The teachers in the Carlisle Area School District, the district in which I live, are making admirable efforts to keep in touch with their students.
The Carlisle Area Education Association has developed a public Facebook page on which they post a variety of faculty-created videos designed to maintain their relationships with their pupils.
These short pieces range from a principal telling corny jokes to an elementary teacher reading stories for youngsters to a compilation of district teachers dancing to “To Better Times” by Alder. Watch just a few of these videos, and you will see that a teacher’s job choice is not—as too many cynics often complain—June, July, and August; teachers are motivated to teach because they love their subjects and love, even more, their students.
But teachers still must teach, which presents a conundrum.
Former public school teacher Heidi Welch, Ph.D, writes in Our Teachers Are Not Okay. We Know This, And If We Don’t, We Should, “Teachers are being asked to do the impossible with little to no time. Many schools have informed teachers that they will be using remote learning activities for two or three weeks, but to be prepared for a much longer time period. Essentially, they are being asked to stop everything that was working and continue to make sure that their instruction is as good.
“They are worried about their students. Will they have food, will they be cared for and will they be ok? Will they see them again before the end of the school year? They thought so, but now it grows more uncertain. Will their students with special needs have the support that they need to be successful?”
Clearly students and teachers cannot return to their classrooms any time soon and resume business-as-usual activities; deadly health concerns obviate such an action.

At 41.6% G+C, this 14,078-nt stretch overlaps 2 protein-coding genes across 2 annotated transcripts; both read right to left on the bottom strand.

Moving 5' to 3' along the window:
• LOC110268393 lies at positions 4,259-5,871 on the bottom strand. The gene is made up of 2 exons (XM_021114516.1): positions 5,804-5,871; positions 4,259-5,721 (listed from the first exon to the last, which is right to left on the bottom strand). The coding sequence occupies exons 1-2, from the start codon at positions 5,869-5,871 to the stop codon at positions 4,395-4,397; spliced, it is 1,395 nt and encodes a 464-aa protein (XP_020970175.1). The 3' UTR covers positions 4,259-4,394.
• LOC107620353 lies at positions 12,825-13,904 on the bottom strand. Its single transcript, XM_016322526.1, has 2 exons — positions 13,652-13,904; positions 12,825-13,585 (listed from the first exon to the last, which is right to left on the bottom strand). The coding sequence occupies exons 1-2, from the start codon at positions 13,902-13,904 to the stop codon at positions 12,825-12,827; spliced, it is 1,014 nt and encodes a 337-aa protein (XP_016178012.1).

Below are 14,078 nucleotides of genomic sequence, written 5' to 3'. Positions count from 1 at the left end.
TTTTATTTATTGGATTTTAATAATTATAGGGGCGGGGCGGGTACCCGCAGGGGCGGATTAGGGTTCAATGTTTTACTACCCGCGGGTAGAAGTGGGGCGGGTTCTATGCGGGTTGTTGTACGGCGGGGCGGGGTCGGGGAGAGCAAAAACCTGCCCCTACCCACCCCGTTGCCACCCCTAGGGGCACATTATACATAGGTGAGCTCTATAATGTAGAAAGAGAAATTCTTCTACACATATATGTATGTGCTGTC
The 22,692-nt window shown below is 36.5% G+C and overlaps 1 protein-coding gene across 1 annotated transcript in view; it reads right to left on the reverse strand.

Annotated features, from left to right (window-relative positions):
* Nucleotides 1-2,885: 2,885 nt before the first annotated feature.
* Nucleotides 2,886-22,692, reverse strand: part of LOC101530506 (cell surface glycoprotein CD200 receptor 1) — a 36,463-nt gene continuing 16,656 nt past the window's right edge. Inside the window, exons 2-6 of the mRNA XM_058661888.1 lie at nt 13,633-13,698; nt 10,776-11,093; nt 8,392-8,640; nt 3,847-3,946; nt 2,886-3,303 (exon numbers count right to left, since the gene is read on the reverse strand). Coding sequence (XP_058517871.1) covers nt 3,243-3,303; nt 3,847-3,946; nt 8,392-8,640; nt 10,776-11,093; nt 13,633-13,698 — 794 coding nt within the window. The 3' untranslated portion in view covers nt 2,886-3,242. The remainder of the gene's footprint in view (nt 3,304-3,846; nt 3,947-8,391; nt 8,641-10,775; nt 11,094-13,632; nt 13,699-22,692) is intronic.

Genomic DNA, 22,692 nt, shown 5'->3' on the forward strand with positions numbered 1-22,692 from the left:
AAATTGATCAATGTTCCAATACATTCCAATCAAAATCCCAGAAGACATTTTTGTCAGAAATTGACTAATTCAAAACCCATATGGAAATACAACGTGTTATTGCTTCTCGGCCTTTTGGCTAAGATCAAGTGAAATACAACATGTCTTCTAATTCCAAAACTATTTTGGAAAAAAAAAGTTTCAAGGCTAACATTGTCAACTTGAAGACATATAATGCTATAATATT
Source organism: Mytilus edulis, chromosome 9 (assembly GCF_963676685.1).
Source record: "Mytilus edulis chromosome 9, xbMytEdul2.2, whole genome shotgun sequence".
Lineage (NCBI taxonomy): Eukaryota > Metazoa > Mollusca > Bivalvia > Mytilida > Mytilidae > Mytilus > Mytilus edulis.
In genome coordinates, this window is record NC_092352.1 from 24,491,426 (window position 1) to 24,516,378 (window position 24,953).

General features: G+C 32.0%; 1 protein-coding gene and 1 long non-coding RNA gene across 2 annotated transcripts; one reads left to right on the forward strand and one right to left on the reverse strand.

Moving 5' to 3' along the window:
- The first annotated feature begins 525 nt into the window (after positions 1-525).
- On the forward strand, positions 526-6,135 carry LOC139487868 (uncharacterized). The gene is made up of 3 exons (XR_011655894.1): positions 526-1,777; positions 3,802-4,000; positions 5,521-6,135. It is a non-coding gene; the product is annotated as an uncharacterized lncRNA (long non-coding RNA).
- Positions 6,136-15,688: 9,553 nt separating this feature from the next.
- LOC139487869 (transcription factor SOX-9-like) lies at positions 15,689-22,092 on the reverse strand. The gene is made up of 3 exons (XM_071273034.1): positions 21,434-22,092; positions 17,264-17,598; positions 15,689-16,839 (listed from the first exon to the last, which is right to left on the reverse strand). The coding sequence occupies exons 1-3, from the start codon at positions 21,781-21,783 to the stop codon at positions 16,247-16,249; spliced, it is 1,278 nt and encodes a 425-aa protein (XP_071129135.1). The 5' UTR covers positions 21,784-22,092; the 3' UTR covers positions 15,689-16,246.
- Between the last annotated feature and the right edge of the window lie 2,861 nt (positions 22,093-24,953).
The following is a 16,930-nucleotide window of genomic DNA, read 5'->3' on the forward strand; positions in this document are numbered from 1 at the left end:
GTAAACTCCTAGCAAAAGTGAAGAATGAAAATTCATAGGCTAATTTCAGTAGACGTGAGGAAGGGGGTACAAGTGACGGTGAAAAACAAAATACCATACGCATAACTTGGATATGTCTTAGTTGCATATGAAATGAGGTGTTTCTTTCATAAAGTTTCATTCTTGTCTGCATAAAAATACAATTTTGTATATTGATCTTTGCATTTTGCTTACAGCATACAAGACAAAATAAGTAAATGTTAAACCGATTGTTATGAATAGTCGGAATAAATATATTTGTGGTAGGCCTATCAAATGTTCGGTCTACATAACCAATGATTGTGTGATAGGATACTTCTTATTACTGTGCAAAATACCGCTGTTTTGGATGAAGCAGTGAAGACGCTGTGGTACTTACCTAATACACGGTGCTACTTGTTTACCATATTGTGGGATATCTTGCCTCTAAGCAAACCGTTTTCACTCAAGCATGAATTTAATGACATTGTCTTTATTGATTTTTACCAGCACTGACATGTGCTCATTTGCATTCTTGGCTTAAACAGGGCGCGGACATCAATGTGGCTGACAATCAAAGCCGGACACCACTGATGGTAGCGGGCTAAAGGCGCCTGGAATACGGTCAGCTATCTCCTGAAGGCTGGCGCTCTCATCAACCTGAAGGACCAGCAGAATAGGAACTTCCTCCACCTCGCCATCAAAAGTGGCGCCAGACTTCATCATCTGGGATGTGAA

We can, though, insist that our governments at all levels and our leaders take bold actions and make difficult decisions to curtail this death-bearing enemy. We can also encourage everyone to follow edicts designed to keep all of us safe. Despite what some ill-informed people claim, this epidemic is not a hoax.
We must encourage and support our public educators to find ways to keep our students actively involved in learning. Be assured, our teachers will do whatever needs to happen for their students.
We must do whatever it takes to put our students and our teachers back in their respective classrooms so that they the pupils, our future leaders, can be prepared tackle any subsequent threats to our society and to learn from the mistakes being made during this one.
Carl Jung captures the essence of productive teacher/pupil relationships: “One looks back with appreciation to the brilliant teachers, but with gratitude to those who touched our human feelings. The curriculum is so much necessary raw material, but warmth is the vital element for the growing plant and for the soul of the child.”
Such warmth is not experienced fully through digital media or even from six feet away.